by Jessica Dancingheart
To help our children have physical, social, emotional, mental, creative, and spiritual health, we must provide our kids the foundations of good physical care while tending to their social-emotional needs.
A tool for tending to social-emotional needs is to create the time and environment for family shares on self-pride. In the last year, I began to ask my clients and students to adapt the vital practice of gratitude by turning it inward. I have asked them to share what they are proud of with attentive people. The results have been excellent. The feedback is that this simple self-pride sharing exercise strengthens bonds and is clarifying and empowering when shared in emotionally nurturing social environments.
Self-pride expression clarifies our values, the qualities we enjoy in ourselves and the people around us, and our meaningful, purposeful, and fulfilling activities. It is a very vulnerable process. Therefore, it is best to treat it as one by offering our complete undivided and non-judgmental attention to the person sharing what they are proud of and by willingly sharing what we are proud of with the people who are being vulnerable with us. To create a safe and suitable environment for vulnerable sharing, we do not want to interrupt, comment, judge, advise, distract ourselves with other activities, gossip, story-tell, compare, or one-up. By not interrupting, commenting, judging, or counseling, we are stating that we trust the person who is sharing to know their truth. By staying off our devices and not engaging in other activities while listening, we are saying, “I value you!” By not gossiping, comparing, one-upping, and story-telling, we are saying, “I respect you and myself, and honor that we have our unique paths.”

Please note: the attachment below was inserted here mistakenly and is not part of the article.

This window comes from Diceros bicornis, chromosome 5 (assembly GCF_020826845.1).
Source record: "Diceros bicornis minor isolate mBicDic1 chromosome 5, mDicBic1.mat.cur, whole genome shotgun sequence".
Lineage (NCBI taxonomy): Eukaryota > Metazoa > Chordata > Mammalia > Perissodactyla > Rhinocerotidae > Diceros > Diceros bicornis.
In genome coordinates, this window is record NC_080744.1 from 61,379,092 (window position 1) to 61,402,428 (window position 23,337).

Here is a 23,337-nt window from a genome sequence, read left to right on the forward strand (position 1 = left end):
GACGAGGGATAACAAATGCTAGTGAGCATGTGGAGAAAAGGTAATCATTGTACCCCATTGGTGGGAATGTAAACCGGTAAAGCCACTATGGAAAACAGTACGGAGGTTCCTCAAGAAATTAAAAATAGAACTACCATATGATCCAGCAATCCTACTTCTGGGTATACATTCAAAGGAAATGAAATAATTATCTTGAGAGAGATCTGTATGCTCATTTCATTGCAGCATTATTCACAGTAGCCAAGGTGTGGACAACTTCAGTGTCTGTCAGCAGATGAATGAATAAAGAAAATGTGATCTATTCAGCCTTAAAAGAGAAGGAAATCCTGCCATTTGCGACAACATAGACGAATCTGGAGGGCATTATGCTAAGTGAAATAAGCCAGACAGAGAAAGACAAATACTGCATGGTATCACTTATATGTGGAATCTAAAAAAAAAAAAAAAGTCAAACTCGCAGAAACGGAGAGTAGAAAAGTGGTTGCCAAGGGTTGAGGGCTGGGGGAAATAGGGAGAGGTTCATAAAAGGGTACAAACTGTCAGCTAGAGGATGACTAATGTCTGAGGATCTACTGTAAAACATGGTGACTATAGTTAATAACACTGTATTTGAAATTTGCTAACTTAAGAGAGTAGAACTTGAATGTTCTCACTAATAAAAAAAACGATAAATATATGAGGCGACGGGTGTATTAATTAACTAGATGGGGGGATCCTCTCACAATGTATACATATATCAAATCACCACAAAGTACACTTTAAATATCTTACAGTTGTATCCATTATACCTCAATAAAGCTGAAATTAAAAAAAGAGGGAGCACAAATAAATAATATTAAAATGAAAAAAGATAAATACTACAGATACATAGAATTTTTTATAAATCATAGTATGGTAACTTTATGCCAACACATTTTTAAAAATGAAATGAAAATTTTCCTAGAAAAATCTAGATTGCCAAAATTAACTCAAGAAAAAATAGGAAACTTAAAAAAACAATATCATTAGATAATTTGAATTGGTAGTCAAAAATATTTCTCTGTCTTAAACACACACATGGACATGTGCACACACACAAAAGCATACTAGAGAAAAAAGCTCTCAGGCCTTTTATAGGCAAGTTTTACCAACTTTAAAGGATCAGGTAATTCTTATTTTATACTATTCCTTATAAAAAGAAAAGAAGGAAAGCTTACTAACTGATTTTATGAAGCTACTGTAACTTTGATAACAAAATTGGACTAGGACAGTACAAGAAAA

I want to add a note on judgment. Societally, we tend to think of judgment as a “negative” commentary on what somebody says or does. It can also come from cheering and applauding. To contribute to a non-judgmental environment, we can listen deeply, and if we feel compelled to comment, we can do so by sharing our feelings. For example, instead of saying, “You are fantastic,” you may want to say, “I feel happy when I hear you talk about your accomplishment. I value seeing people master their goals. I enjoy watching you celebrate your efforts and am happy to celebrate them with you.”
Now that I have talked about what a nurturing environment is for sharing expressions of self-pride, I want to talk about the importance of not only being proud of accomplishments and accumulations but celebrating qualities, relationships, awareness, etc. In a society where we are constantly measured for what we have accomplished and accumulated, we can easily go on the roller-coaster ride of external motivation—shifting with the tide of finding our value depending on our setting. If we cheer ourselves on by sharing the innate qualities and the accomplishments we are proud of, we get to know and honor ourselves and feel more grounded and centered no matter who we are surrounded by.
I suggest that during mealtimes, you make the time to have each member of your family, including yourself, share what they are proud of as everybody else gives complete and undivided attention.
I would love to know how the practice goes for you. Please feel free to reach out and tell me.
Jessica Dancingheart is a personal and organizational consultant working to build healthier and stronger relationships at work, at home, and in your communities. Please check out www.openingtopossibilities.com or call (303) 589-8420 or email at firstname.lastname@example.org for more information.